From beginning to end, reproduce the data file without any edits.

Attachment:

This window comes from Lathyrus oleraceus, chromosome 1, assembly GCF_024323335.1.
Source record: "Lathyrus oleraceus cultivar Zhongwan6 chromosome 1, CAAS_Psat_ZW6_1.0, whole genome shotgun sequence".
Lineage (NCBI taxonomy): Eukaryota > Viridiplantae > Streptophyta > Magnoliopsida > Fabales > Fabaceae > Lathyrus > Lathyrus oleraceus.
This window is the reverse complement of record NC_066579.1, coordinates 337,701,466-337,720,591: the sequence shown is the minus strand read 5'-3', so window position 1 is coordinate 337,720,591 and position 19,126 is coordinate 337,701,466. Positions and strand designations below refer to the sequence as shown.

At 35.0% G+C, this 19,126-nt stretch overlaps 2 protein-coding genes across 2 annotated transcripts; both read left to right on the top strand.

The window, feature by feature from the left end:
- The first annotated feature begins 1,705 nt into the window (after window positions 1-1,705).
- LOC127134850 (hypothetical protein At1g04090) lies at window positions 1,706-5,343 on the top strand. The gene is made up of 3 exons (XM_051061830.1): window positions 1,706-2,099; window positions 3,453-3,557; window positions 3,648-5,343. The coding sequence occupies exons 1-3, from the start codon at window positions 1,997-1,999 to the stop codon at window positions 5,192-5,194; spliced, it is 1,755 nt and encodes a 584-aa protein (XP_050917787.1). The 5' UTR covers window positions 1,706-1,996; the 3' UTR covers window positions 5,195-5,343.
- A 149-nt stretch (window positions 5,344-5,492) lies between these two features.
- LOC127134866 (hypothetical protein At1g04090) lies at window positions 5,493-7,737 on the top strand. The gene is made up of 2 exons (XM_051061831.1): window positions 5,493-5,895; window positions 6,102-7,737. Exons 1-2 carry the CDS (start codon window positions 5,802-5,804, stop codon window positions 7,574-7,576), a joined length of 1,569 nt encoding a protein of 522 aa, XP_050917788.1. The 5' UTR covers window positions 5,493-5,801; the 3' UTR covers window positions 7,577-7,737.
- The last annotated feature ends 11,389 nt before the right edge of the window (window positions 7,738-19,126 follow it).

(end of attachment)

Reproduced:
This window comes from Lathyrus oleraceus, chromosome 1, assembly GCF_024323335.1.
Source record: "Lathyrus oleraceus cultivar Zhongwan6 chromosome 1, CAAS_Psat_ZW6_1.0, whole genome shotgun sequence".
Lineage (NCBI taxonomy): Eukaryota > Viridiplantae > Streptophyta > Magnoliopsida > Fabales > Fabaceae > Lathyrus > Lathyrus oleraceus.
This window is the reverse complement of record NC_066579.1, coordinates 337,701,466-337,720,591: the sequence shown is the minus strand read 5'-3', so window position 1 is coordinate 337,720,591 and position 19,126 is coordinate 337,701,466. Positions and strand designations below refer to the sequence as shown.

At 35.0% G+C, this 19,126-nt stretch overlaps 2 protein-coding genes across 2 annotated transcripts; both read left to right on the top strand.

The window, feature by feature from the left end:
- The first annotated feature begins 1,705 nt into the window (after window positions 1-1,705).
- LOC127134850 (hypothetical protein At1g04090) lies at window positions 1,706-5,343 on the top strand. The gene is made up of 3 exons (XM_051061830.1): window positions 1,706-2,099; window positions 3,453-3,557; window positions 3,648-5,343. The coding sequence occupies exons 1-3, from the start codon at window positions 1,997-1,999 to the stop codon at window positions 5,192-5,194; spliced, it is 1,755 nt and encodes a 584-aa protein (XP_050917787.1). The 5' UTR covers window positions 1,706-1,996; the 3' UTR covers window positions 5,195-5,343.
- A 149-nt stretch (window positions 5,344-5,492) lies between these two features.
- LOC127134866 (hypothetical protein At1g04090) lies at window positions 5,493-7,737 on the top strand. The gene is made up of 2 exons (XM_051061831.1): window positions 5,493-5,895; window positions 6,102-7,737. Exons 1-2 carry the CDS (start codon window positions 5,802-5,804, stop codon window positions 7,574-7,576), a joined length of 1,569 nt encoding a protein of 522 aa, XP_050917788.1. The 5' UTR covers window positions 5,493-5,801; the 3' UTR covers window positions 7,577-7,737.
- The last annotated feature ends 11,389 nt before the right edge of the window (window positions 7,738-19,126 follow it).